"Hello?" Charlie chose that moment to come in, breaking Rosalie from her guilt-trip. He was wearing one of his many old but well cared-for tailored suits, a dark grey one, but both sisters thought that it looked a little big on him, like he'd lost a little weight. He was nearly fifty-seven, but sometimes, with the consequences of his bad decisions weighing upon him, he felt much, much older.

"Hi Dad. How are things?"

"Hello Grandpa!" The twins surrounded him and he hugged them to his sides.

"How are my munchkins today? Looking forward to school?" He asked warmly.

"Yep! It's games day! I'm gonna play football in the snow!" George cried, demonstrating a side-kick and nearly taking out Charlie's shin in the process.

"Great stuff, Georgie! And what about you, princess?" Charlie turned to his quieter grandchild.

"I don't like football." Gemma murmured. "Or snow. But we're starting a new book in English. That should be good."

"I don't think there's a single book you've read that you didn't like, Gemma." Charlie laughed. Gemma softly giggled her agreement, and doing so, reminded her grandfather of her aunt, Bella. Gemma and Bella were similar in character, interests and looks. If Gemma's hair were brown instead of honey-blonde, she would have looked exactly like Bella did at age seven.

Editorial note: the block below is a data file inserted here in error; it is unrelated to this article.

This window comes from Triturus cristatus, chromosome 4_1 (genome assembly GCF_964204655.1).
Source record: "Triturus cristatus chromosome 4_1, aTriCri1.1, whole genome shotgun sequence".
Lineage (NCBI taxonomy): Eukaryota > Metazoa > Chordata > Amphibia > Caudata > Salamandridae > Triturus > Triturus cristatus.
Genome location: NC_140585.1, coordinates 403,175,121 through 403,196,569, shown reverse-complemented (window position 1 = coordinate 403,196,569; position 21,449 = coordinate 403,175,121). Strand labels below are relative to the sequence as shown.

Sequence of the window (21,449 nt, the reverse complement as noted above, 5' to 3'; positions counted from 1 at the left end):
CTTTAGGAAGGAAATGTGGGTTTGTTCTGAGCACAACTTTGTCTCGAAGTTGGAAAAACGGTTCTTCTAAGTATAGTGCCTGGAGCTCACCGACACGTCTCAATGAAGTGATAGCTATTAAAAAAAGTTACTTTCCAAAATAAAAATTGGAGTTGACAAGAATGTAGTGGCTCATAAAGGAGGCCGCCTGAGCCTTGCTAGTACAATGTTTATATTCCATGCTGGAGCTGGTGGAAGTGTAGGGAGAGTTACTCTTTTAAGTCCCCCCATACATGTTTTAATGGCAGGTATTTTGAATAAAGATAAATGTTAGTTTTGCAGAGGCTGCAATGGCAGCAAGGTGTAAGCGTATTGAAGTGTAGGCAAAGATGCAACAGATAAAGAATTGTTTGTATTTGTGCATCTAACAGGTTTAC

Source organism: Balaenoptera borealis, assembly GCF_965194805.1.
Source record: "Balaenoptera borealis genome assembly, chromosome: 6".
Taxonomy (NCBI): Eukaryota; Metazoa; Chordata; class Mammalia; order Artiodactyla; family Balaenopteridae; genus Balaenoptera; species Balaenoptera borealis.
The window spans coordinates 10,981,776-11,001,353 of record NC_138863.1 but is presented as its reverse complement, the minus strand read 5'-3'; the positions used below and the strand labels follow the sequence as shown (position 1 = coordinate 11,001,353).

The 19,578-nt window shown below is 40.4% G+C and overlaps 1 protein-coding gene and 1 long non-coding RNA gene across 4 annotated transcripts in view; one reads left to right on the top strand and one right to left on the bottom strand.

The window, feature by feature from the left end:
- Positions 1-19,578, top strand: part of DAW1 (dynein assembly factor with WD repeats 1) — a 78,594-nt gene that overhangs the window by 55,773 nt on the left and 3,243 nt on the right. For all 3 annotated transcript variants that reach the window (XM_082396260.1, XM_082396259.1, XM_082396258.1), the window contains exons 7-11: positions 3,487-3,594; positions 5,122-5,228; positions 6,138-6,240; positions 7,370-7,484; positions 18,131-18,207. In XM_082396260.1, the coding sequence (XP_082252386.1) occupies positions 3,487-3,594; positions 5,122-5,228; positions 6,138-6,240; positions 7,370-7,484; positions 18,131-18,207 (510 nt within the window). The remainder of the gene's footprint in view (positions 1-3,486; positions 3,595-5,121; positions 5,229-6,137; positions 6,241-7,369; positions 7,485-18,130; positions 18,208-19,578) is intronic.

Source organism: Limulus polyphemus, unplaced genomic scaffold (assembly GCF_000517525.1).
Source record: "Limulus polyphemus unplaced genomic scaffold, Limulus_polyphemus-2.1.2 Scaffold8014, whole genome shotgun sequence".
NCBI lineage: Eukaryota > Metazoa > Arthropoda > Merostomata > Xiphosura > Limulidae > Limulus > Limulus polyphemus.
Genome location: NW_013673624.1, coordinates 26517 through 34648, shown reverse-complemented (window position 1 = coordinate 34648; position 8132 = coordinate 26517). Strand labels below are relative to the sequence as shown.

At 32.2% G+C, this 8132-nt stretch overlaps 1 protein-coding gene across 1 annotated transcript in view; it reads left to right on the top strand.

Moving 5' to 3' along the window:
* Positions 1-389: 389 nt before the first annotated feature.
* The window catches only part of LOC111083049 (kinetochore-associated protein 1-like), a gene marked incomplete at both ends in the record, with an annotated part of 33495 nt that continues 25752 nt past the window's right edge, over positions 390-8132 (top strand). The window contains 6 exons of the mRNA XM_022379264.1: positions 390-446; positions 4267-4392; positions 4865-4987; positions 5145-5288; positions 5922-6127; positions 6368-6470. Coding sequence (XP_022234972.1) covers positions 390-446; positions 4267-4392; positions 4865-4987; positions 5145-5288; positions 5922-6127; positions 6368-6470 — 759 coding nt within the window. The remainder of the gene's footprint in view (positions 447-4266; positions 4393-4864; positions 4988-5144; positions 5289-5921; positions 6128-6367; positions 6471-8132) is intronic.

"Dad, have you had breakfast yet? Do you have time for some toast?" Bella asked, knowing her father probably hadn't bothered to feed himself this morning and would otherwise probably end up succumbing to an unhealthy bacon and egg sandwich later in the morning.

"That'd be great, Bells." He sat down at the breakfast table. "Actually, I do need to talk to you about something." He glanced at Rosalie and then the twins, indicating that it was a grown-up conversation.

"Gemma, George, have you two brushed your teeth yet?" Rosalie asked. Both shook their heads. "Up you go to the bathroom. I want to see and hear squeaky-clean teeth, OK? And put your outdoor things on too. Wrap up warm, babies."

"OK, Mummy." They thundered up the stairs.

"I thank my lucky stars that those two are such little angels. If they'd been terrors, on top of everything else..." Rosalie began, but decided she didn't want to dwell on Royce or the Swan Family Fuck-Ups at that time. "...anyway, what's up, Dad?"

"Well..." Charlie paused whilst Bella placed tea and toast in front of him. "The thing is, girls..."

"Dad! Out with it!" Rosalie cried impatiently.

"Daddy?" Bella coaxed him gently.

"Riverview Place has finally been sold." He said eventually, before gulping at his tea.